The ocular surface is strongly affected by oxidative stress, which causes the corneal, conjunctival injury.14 An increase in reactive oxygen species (ROS) and oxidative stress have been identified in the ocular surface of dry-eye patients and animal models.15 In the rat–VDT worker dry eye model, the increase in the relative expressions of antioxidant genes SOD1, catalase, and glutathione peroxidase were accompanied by an increase in the proinflammatory cytokine matrix metalloproteinases (Figs. 3A, 3B).16 In addition, ROS formation, the levels of damaged DNA, and the protein modification by reactive aldehydes in the corneal epithelia were significantly increased (Fig. 3C). Together, it can be assumed that this dry eye model mimics the condition of VDT work and is a useful tool to investigate the underlying mechanism, as well as to develop novel treatment approaches for network-mediated communication-associated dry eye. 
Figure 3
 
Involvement of oxidative stress on the ocular surface of the rat–VDT worker dry eye model. (A) Changes in antioxidant-related gene expression in the corneal epithelia. Data represent the relative expression rate compared with the nontreated group rats. Data represent the mean ± SE of three measurements from 9 to 12 corneas. (B) Changes in proinflammatory cytokines-related genes, matrix metalloproteinase and TNF, and expression in the corneal epithelia. (C) Changes in ROS production in corneal epithelia after 10 days of dry eye treatment. Data represent the mean ± SE of 10 corneas. (D) Quantitative analysis of the expression of oxidative stress markers in the corneal epithelia in the rat–VDT worker dry eye model. 8-hydroxydeoxyguanosine (8-OHdG, left), malondialdehyde (MDA, center), and 4-hydroxynonenal (HNE, right). Each oxidative stress marker is immunohistochemically detected in corneal epithelia after 10 days of dry eye treatment. Data represent the mean ± SE of 16 corneas. **P < 0.01, *P < 0.05 versus the nontreatment group.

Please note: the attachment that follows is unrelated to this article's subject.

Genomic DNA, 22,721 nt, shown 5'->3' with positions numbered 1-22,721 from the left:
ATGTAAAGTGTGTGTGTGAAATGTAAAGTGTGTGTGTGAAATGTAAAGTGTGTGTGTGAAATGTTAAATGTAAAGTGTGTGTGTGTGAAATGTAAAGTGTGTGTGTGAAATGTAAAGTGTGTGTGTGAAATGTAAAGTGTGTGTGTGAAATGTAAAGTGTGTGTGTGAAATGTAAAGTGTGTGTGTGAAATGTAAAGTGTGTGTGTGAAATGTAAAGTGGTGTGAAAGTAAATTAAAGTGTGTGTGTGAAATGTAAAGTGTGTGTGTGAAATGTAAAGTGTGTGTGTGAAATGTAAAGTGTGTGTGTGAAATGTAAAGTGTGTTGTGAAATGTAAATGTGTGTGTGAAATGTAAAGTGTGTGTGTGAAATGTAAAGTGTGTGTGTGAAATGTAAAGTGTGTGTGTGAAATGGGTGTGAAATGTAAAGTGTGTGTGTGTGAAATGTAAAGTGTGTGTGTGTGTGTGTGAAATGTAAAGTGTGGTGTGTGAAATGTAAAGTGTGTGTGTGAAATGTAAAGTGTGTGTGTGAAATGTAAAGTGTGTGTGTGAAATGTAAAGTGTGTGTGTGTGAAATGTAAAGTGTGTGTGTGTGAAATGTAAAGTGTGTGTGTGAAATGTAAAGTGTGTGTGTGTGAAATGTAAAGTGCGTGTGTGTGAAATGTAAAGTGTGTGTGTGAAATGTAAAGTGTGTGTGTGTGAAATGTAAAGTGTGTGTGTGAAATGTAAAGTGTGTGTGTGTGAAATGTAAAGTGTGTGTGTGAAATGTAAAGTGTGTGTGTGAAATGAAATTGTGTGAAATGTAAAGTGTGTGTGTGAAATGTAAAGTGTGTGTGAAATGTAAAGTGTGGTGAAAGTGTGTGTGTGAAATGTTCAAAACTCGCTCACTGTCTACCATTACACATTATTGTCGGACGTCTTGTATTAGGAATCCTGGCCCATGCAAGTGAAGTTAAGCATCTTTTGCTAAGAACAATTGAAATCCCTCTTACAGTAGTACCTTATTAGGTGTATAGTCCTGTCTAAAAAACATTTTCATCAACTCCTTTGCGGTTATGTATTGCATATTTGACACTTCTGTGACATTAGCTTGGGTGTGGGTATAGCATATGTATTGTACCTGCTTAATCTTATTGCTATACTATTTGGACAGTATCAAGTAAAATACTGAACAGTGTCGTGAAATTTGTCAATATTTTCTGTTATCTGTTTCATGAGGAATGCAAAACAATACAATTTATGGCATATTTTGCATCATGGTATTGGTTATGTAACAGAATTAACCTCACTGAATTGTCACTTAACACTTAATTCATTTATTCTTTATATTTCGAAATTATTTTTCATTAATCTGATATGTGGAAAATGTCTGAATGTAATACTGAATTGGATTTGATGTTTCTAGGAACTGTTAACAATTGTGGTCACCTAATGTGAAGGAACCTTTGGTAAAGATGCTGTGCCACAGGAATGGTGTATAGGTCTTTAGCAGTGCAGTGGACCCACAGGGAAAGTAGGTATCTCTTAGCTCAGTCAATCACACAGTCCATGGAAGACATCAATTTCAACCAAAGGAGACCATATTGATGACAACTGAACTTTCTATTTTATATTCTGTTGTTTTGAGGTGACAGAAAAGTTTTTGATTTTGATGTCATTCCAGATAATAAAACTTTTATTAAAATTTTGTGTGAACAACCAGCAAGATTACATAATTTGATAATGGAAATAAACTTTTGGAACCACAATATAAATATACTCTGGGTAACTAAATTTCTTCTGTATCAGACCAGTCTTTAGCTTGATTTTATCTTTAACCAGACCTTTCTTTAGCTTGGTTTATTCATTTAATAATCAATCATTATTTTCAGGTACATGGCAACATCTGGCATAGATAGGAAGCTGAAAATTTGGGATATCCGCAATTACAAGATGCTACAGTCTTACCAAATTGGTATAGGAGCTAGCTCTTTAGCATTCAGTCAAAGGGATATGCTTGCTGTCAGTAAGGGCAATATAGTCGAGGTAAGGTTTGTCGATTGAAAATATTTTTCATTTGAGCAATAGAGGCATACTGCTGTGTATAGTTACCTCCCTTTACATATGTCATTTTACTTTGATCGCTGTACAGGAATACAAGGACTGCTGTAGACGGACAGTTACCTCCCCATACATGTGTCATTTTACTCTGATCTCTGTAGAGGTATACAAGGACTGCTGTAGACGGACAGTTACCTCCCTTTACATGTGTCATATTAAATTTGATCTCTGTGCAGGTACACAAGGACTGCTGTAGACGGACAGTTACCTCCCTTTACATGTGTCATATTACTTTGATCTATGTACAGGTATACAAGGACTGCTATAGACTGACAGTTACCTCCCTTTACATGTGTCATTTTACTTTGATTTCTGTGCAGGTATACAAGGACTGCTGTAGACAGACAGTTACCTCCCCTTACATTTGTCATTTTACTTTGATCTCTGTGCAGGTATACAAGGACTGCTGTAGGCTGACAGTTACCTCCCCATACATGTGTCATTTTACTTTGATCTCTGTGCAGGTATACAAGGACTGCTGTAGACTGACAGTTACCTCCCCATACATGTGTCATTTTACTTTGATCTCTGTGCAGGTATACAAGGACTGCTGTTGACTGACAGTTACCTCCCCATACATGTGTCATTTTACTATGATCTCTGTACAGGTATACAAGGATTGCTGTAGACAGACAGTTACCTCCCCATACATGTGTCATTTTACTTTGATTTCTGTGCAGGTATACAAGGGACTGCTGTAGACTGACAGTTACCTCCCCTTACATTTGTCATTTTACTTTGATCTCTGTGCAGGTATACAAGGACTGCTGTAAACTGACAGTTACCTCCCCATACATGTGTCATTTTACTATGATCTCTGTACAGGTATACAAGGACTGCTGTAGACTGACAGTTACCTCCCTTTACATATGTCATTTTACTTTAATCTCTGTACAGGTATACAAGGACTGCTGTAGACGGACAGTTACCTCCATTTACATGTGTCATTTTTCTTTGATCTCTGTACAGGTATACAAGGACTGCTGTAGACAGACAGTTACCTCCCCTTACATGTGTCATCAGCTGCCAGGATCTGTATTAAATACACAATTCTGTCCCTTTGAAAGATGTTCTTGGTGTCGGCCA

Figure 3
 
Involvement of oxidative stress on the ocular surface of the rat–VDT worker dry eye model. (A) Changes in antioxidant-related gene expression in the corneal epithelia. Data represent the relative expression rate compared with the nontreated group rats. Data represent the mean ± SE of three measurements from 9 to 12 corneas. (B) Changes in proinflammatory cytokines-related genes, matrix metalloproteinase and TNF, and expression in the corneal epithelia. (C) Changes in ROS production in corneal epithelia after 10 days of dry eye treatment. Data represent the mean ± SE of 10 corneas. (D) Quantitative analysis of the expression of oxidative stress markers in the corneal epithelia in the rat–VDT worker dry eye model. 8-hydroxydeoxyguanosine (8-OHdG, left), malondialdehyde (MDA, center), and 4-hydroxynonenal (HNE, right). Each oxidative stress marker is immunohistochemically detected in corneal epithelia after 10 days of dry eye treatment. Data represent the mean ± SE of 16 corneas. **P < 0.01, *P < 0.05 versus the nontreatment group.